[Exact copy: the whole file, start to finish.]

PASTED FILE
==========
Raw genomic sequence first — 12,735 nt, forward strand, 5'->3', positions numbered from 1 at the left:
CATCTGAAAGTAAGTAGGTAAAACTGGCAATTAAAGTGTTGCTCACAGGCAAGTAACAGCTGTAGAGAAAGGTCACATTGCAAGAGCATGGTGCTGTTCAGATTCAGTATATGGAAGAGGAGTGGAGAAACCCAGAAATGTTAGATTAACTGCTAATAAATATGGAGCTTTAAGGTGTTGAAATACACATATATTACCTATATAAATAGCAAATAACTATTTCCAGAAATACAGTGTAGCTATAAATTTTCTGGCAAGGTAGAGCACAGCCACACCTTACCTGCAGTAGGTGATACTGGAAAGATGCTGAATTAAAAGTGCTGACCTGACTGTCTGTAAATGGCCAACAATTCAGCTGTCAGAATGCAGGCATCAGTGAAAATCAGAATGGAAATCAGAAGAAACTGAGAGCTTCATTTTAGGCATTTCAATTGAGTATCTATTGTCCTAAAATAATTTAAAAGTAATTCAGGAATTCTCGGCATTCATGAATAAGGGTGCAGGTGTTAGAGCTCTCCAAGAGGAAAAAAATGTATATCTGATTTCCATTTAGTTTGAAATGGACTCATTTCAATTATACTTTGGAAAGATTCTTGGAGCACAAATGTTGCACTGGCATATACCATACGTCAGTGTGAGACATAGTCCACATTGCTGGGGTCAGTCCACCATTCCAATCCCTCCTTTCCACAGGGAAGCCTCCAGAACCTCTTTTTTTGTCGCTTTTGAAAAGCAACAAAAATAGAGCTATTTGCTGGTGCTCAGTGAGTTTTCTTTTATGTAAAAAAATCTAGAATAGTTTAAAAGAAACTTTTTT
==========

Raw genomic sequence first — 12,735 nt, forward strand, 5'->3', positions numbered from 1 at the left:
CATCTGAAAGTAAGTAGGTAAAACTGGCAATTAAAGTGTTGCTCACAGGCAAGTAACAGCTGTAGAGAAAGGTCACATTGCAAGAGCATGGTGCTGTTCAGATTCAGTATATGGAAGAGGAGTGGAGAAACCCAGAAATGTTAGATTAACTGCTAATAAATATGGAGCTTTAAGGTGTTGAAATACACATATATTACCTATATAAATAGCAAATAACTATTTCCAGAAATACAGTGTAGCTATAAATTTTCTGGCAAGGTAGAGCACAGCCACACCTTACCTGCAGTAGGTGATACTGGAAAGATGCTGAATTAAAAGTGCTGACCTGACTGTCTGTAAATGGCCAACAATTCAGCTGTCAGAATGCAGGCATCAGTGAAAATCAGAATGGAAATCAGAAGAAACTGAGAGCTTCATTTTAGGCATTTCAATTGAGTATCTATTGTCCTAAAATAATTTAAAAGTAATTCAGGAATTCTCGGCATTCATGAATAAGGGTGCAGGTGTTAGAGCTCTCCAAGAGGAAAAAAATGTATATCTGATTTCCATTTAGTTTGAAATGGACTCATTTCAATTATACTTTGGAAAGATTCTTGGAGCACAAATGTTGCACTGGCATATACCATACGTCAGTGTGAGACATAGTCCACATTGCTGGGGTCAGTCCACCATTCCAATCCCTCCTTTCCACAGGGAAGCCTCCAGAACCTCTTTTTTTGTCGCTTTTGAAAAGCAACAAAAATAGAGCTATTTGCTGGTGCTCAGTGAGTTTTCTTTTATGTAAAAAAATCTAGAATAGTTTAAAAGAAACTTTTTT